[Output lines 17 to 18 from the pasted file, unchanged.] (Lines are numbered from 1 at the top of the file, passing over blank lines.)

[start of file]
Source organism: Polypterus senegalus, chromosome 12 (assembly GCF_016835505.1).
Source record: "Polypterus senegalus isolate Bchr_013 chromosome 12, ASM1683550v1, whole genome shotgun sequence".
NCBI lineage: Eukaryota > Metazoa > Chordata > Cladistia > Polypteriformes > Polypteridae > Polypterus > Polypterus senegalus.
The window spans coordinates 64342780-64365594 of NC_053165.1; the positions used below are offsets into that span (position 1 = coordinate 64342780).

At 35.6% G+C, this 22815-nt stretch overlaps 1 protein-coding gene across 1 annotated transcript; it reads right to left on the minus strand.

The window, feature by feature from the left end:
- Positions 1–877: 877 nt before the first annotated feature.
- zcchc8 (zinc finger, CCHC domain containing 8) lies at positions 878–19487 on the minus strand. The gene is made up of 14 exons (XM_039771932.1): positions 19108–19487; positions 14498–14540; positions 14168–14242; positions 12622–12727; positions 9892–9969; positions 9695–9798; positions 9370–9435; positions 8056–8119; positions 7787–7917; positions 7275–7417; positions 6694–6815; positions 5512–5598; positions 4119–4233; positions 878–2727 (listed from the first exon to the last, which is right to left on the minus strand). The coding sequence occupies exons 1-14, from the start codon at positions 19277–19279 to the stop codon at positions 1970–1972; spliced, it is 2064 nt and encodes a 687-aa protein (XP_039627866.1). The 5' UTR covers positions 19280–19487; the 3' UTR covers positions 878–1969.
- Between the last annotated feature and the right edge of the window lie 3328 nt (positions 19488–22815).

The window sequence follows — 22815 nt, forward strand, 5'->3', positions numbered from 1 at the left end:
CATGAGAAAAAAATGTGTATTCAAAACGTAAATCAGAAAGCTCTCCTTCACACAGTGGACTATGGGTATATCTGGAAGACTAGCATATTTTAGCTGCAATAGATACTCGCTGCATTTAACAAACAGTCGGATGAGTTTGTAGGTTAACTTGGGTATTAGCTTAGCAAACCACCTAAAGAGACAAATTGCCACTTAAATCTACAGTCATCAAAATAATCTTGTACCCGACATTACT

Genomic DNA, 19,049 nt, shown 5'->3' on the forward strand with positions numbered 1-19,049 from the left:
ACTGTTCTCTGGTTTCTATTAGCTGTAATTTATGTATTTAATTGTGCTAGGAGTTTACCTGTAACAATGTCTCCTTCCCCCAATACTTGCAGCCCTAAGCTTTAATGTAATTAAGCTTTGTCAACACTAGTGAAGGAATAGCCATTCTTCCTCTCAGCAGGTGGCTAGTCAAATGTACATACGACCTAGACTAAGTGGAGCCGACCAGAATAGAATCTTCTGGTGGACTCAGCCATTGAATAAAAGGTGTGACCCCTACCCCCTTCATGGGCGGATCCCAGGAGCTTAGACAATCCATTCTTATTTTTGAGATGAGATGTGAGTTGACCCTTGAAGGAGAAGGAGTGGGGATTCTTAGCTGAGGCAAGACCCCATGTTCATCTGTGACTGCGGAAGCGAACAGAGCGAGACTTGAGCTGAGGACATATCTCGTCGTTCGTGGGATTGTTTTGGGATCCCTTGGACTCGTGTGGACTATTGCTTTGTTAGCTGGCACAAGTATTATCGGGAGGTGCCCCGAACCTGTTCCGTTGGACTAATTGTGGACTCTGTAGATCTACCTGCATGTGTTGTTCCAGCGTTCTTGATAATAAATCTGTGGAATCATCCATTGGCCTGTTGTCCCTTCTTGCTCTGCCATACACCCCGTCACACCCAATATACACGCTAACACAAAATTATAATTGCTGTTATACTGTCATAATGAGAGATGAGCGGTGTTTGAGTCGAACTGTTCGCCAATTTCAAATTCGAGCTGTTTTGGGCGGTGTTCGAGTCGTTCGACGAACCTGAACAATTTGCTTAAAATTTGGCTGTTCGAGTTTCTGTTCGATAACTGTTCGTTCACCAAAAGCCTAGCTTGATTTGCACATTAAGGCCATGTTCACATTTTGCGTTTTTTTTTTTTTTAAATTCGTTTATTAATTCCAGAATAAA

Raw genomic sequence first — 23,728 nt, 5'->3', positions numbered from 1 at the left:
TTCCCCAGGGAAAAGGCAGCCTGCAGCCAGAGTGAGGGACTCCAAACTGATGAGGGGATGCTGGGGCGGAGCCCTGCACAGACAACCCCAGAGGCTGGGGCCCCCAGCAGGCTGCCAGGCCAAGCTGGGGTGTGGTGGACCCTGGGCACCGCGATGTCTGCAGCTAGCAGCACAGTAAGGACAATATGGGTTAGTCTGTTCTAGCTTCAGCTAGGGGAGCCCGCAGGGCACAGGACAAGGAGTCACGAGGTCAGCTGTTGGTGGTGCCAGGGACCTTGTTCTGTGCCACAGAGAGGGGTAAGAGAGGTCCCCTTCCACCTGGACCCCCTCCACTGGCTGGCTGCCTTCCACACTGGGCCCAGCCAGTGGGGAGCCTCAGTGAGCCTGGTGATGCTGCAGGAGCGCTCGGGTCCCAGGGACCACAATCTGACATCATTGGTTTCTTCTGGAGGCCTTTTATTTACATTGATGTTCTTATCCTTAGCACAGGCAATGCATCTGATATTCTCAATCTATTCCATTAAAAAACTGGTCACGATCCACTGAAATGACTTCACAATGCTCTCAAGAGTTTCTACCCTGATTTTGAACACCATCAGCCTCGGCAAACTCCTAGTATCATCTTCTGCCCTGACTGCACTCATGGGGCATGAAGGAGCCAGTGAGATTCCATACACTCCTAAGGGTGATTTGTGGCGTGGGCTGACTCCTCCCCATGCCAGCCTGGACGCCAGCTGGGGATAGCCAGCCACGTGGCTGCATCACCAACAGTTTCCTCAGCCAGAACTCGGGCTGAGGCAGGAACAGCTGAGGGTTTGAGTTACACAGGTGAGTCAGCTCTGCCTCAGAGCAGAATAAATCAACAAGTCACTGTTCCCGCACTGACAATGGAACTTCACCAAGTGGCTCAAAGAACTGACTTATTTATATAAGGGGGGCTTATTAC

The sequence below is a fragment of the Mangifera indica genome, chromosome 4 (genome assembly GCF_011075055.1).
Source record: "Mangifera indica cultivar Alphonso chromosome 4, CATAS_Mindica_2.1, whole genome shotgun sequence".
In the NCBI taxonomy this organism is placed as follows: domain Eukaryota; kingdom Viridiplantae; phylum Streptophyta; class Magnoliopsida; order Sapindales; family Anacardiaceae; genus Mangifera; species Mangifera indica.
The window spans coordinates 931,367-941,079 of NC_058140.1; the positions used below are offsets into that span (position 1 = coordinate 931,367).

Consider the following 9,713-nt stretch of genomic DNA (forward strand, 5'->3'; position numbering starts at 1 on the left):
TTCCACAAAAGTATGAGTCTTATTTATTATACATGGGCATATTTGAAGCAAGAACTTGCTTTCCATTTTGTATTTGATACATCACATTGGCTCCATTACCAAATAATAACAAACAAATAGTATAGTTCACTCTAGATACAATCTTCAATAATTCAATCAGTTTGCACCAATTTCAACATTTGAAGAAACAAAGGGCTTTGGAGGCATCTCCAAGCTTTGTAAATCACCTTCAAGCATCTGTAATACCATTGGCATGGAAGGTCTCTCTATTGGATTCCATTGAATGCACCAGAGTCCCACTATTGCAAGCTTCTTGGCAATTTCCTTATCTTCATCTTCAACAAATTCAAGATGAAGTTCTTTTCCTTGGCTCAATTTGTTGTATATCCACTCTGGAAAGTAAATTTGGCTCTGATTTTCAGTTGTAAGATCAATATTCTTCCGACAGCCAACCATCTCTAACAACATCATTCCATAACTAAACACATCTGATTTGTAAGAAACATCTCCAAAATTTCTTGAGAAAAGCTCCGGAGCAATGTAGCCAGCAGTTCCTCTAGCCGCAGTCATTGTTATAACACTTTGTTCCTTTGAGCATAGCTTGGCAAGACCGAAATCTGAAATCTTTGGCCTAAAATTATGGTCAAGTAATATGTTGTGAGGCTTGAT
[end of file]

Source record: "Mangifera indica cultivar Alphonso chromosome 4, CATAS_Mindica_2.1, whole genome shotgun sequence".
In the NCBI taxonomy this organism is placed as follows: domain Eukaryota; kingdom Viridiplantae; phylum Streptophyta; class Magnoliopsida; order Sapindales; family Anacardiaceae; genus Mangifera; species Mangifera indica.